Now that Mikel Astarloza has spoken, it is legitimate to ask the question "why should we believe this rider when so many other protestations of innocence have turned out to be just so much bluster?"

And this is a good question.

First, it is worth noting that the timing of the Astarloza case couldn't look worse for him. Less than a month before the June 26 out-of-competition test that is at the heart of the case against Astarloza, Euskaltel-Euskadi teammate Iñigo Landaluze tested positive for the third-generation EPO CERA during this year's Dauphiné Libéré.

But here, already, there are notable differences in what happened next. Landaluze issued a statement admitting the results, did not request the B sample be tested, made an explicit statement that no one on the team knew anything about his doping and, essentially, retired from racing. Euskaltel-Euskadi made no comments in support of the rider.

Not so when Astarloza received news of the UCI sanctions last Friday. The team almost immediately posted a statement on its web site expressing its strong support for the Tour de France stage winner. More importantly, the team announced that its support for Astarloza was based not on his word but, rather, on the fact that "after failing to find any abnormality in the internal controls...we will stand by the cyclist and support his innocence until proven otherwise." In other words, other blood and urine tests contemporaneous with the June 26 test show no evidence of EPO use. In this day and age, the team's statement is a remarkably frank expression of support. It also indicates that the foundation which manages the team is confident about its own internal controls.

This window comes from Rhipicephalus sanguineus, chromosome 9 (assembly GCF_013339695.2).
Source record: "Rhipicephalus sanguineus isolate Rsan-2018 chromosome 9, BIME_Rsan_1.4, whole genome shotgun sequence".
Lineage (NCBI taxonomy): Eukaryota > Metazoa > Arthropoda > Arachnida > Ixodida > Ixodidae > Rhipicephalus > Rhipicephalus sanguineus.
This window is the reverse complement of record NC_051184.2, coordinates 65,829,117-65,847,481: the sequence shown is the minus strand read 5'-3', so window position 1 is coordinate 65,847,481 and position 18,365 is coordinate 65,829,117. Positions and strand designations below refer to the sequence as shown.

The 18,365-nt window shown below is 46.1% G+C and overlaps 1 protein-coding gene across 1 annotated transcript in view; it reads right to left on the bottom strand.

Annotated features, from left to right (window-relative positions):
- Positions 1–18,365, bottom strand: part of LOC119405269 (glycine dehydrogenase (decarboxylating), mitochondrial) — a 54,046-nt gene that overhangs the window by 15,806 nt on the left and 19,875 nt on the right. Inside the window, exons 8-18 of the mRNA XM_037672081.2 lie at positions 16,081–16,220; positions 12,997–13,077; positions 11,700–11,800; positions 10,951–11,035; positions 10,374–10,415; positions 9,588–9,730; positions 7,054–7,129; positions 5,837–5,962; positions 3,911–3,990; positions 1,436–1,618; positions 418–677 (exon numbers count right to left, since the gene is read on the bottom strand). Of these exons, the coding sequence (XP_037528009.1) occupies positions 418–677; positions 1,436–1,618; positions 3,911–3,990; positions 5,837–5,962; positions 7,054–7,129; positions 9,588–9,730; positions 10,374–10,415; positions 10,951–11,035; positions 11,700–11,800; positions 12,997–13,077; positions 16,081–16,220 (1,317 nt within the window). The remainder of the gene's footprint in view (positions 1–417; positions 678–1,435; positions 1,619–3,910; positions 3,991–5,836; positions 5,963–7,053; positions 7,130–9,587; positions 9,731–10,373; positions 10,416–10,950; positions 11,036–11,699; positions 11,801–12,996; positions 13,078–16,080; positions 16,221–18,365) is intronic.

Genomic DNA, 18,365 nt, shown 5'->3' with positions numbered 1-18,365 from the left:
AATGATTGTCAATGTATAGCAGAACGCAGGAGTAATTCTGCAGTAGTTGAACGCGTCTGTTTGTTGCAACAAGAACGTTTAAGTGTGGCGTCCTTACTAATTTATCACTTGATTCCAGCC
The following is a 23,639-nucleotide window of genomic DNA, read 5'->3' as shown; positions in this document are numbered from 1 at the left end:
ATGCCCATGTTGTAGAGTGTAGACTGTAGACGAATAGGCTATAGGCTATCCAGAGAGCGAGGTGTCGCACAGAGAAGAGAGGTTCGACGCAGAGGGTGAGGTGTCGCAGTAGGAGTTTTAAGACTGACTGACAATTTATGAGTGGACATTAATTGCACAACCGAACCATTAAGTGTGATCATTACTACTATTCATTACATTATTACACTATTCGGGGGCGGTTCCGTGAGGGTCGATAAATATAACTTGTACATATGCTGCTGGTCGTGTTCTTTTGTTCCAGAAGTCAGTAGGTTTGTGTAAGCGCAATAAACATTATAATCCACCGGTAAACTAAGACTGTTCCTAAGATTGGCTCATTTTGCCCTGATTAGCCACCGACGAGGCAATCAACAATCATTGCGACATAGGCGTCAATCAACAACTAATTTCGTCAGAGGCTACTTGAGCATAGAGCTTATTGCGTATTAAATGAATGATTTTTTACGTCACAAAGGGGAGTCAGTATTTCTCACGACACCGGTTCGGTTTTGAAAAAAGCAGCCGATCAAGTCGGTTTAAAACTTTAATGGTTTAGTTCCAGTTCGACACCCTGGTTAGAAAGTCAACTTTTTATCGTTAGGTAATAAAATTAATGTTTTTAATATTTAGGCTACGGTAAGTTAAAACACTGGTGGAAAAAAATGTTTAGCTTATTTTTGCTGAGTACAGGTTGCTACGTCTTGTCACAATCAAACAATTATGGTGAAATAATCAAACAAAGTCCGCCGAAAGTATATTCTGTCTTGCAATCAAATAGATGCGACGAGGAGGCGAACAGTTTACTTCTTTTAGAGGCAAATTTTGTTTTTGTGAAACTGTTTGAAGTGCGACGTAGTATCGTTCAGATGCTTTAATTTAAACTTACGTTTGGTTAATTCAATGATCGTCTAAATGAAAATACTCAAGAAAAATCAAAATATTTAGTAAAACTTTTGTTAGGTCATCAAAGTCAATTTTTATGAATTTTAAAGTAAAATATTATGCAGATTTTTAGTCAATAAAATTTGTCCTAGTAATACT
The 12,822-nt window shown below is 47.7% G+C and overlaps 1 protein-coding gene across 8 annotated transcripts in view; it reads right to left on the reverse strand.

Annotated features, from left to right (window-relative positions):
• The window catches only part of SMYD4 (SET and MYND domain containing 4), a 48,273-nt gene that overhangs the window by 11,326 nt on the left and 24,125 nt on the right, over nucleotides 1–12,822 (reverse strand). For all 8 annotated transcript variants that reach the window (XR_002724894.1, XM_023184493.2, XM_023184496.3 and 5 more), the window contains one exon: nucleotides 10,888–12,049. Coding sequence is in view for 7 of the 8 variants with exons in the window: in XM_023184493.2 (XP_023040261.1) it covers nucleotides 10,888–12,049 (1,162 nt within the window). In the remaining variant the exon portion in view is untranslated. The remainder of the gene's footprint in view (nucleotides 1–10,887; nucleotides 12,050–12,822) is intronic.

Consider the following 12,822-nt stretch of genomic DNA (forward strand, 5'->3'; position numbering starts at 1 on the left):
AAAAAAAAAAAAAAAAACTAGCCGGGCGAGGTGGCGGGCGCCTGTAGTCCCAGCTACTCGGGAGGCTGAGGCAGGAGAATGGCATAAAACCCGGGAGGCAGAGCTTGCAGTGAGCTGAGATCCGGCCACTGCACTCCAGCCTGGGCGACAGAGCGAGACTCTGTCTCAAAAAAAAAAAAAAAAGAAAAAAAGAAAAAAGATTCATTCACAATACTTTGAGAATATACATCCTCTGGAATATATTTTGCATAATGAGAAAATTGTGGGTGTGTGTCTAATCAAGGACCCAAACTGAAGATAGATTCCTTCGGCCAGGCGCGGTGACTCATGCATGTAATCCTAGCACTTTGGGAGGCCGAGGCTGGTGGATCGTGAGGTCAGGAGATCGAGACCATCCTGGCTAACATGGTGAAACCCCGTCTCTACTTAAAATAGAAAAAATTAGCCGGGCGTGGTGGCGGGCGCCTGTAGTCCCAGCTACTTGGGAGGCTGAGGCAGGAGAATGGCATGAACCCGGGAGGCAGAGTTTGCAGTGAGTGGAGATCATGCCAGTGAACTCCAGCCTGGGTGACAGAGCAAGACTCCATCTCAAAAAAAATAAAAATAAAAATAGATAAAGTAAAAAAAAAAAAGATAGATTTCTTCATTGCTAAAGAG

The team has committed to standing by Astarloza at a time when it is under enormous pressure financially, and the decision to publicly support a rider accused of doping cannot have been taken lightly. Team manager, soon to be president, Miguel Madariaga is struggling to secure sufficient funding beyond 2010. Already, the 2009 squad and its program is smaller than its 2008 counterpart. [Among those affected by that retrenchment was Haimar Zubeldia, who moved to Astana and looks set to go to Radioshack but who nonetheless appeared with Astarloza at the Aug. 4 press conference.]

The foundation is up against two significant challenges. The first is the struggling economy in western Europe, which resulted in a downturn of 2.5% in the first quarter GDP of 2009 in the Basque region of Spain, home to almost all the team's sponsors. Additionally, the most recent elections in the Basque country saw a change in the governing party from a nationalist grouping to one led by the Socialist party with closer ties to Madrid. It's not clear just how much the Socialists will want to continue supporting an implicitly nationalist organization.